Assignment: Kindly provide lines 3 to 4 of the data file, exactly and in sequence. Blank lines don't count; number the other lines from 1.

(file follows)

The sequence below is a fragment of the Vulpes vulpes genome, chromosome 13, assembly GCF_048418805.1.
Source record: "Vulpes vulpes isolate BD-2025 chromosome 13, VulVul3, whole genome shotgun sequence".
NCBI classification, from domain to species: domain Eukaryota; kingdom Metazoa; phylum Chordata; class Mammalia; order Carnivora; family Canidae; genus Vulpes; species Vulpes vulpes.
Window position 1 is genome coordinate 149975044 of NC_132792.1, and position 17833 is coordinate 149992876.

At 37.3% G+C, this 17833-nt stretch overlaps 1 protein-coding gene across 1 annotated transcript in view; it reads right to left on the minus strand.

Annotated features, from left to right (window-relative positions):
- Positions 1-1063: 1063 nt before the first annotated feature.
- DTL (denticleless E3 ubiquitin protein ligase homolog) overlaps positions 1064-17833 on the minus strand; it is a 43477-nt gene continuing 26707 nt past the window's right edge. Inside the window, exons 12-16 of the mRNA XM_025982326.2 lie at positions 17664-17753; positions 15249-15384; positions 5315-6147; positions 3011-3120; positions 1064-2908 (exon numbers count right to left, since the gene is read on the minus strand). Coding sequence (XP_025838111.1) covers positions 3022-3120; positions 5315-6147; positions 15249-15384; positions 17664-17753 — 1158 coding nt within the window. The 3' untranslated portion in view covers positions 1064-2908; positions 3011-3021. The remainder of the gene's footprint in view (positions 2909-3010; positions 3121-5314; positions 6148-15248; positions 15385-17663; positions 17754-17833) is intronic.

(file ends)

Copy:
NCBI classification, from domain to species: domain Eukaryota; kingdom Metazoa; phylum Chordata; class Mammalia; order Carnivora; family Canidae; genus Vulpes; species Vulpes vulpes.
Window position 1 is genome coordinate 149975044 of NC_132792.1, and position 17833 is coordinate 149992876.